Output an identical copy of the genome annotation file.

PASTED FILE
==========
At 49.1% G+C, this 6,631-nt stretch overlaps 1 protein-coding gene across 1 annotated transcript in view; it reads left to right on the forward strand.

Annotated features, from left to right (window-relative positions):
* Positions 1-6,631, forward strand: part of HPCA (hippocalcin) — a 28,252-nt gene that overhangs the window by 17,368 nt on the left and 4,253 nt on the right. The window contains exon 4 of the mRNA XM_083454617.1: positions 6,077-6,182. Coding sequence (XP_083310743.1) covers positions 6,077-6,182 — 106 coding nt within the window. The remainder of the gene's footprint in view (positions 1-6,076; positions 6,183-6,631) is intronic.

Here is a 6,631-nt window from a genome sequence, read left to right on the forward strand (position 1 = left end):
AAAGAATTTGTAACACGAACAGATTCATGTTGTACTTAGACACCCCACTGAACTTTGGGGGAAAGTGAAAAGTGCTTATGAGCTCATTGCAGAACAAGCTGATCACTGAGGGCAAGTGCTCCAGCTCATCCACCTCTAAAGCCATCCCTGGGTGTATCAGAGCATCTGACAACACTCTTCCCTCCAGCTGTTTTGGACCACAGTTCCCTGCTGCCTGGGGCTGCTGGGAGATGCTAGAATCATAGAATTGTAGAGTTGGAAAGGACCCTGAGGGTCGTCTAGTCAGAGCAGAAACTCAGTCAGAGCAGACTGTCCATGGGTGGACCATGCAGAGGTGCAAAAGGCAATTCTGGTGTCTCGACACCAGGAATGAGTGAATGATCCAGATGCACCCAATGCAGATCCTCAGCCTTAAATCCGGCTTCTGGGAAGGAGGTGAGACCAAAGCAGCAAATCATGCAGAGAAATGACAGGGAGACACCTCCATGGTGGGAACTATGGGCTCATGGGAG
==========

At 49.1% G+C, this 6,631-nt stretch overlaps 1 protein-coding gene across 1 annotated transcript in view; it reads left to right on the forward strand.

Annotated features, from left to right (window-relative positions):
* Positions 1-6,631, forward strand: part of HPCA (hippocalcin) — a 28,252-nt gene that overhangs the window by 17,368 nt on the left and 4,253 nt on the right. The window contains exon 4 of the mRNA XM_083454617.1: positions 6,077-6,182. Coding sequence (XP_083310743.1) covers positions 6,077-6,182 — 106 coding nt within the window. The remainder of the gene's footprint in view (positions 1-6,076; positions 6,183-6,631) is intronic.

Here is a 6,631-nt window from a genome sequence, read left to right on the forward strand (position 1 = left end):
AAAGAATTTGTAACACGAACAGATTCATGTTGTACTTAGACACCCCACTGAACTTTGGGGGAAAGTGAAAAGTGCTTATGAGCTCATTGCAGAACAAGCTGATCACTGAGGGCAAGTGCTCCAGCTCATCCACCTCTAAAGCCATCCCTGGGTGTATCAGAGCATCTGACAACACTCTTCCCTCCAGCTGTTTTGGACCACAGTTCCCTGCTGCCTGGGGCTGCTGGGAGATGCTAGAATCATAGAATTGTAGAGTTGGAAAGGACCCTGAGGGTCGTCTAGTCAGAGCAGAAACTCAGTCAGAGCAGACTGTCCATGGGTGGACCATGCAGAGGTGCAAAAGGCAATTCTGGTGTCTCGACACCAGGAATGAGTGAATGATCCAGATGCACCCAATGCAGATCCTCAGCCTTAAATCCGGCTTCTGGGAAGGAGGTGAGACCAAAGCAGCAAATCATGCAGAGAAATGACAGGGAGACACCTCCATGGTGGGAACTATGGGCTCATGGGAG